Herman Hesse, the German-Swiss poet and novelist was born in 1877 in Calw, Germany. His parents were Christian missionaries, and Hesse grew up in a world of theological discussion.
After leaving school at 15, he worked for a book publisher in Basel, Switzerland.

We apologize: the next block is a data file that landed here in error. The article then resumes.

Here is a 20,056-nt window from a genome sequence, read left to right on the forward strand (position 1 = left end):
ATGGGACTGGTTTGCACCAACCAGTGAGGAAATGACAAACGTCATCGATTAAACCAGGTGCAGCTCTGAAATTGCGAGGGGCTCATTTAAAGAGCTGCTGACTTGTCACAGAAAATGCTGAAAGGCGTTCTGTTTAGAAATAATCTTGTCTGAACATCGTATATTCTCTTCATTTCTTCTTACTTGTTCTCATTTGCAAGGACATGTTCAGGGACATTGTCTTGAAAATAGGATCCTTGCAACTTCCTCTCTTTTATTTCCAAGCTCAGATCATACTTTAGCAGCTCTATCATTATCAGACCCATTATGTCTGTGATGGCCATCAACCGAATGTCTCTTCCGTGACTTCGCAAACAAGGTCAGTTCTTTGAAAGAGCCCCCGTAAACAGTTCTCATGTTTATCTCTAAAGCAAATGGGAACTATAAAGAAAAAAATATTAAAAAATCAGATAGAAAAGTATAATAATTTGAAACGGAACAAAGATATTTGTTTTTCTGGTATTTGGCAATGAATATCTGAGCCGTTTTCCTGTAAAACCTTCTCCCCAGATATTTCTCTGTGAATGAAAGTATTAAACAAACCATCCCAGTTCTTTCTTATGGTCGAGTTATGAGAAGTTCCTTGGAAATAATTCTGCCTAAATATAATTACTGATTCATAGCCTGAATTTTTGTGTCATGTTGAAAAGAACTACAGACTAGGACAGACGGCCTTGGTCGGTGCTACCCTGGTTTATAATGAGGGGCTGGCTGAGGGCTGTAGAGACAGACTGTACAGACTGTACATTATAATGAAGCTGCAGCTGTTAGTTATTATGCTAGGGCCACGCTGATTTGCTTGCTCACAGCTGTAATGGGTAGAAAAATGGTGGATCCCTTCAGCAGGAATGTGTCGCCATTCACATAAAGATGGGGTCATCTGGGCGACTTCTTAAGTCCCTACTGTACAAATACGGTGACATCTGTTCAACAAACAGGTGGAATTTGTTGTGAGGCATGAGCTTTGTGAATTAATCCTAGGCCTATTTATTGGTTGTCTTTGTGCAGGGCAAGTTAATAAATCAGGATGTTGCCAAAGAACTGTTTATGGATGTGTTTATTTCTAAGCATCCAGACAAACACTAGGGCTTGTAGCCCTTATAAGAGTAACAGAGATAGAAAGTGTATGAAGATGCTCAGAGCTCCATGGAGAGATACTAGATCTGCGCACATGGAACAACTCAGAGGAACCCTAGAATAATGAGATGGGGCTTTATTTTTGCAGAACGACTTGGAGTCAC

Literary success came in 1919 with the novel Demian – a book rooted in the psychoanalytical ideas of Jung. This was followed by Siddartha, a story based on the early life of Gautama Buddha, and the search for self-knowledge and spirituality. He had written the first part easily enough, but had to stop for a year with depression, before completing it in 1922. The book is a synthesis of Buddhist, Hindu, Taoist and Christian thought, though Hesse rejected all conventional religion for a more personal path. He wrote: ‘The only thing of importance to me is being able to love the world, without looking down on it, without hating it and myself – being able to regard it and myself and all beings with love, admiration and reverence.’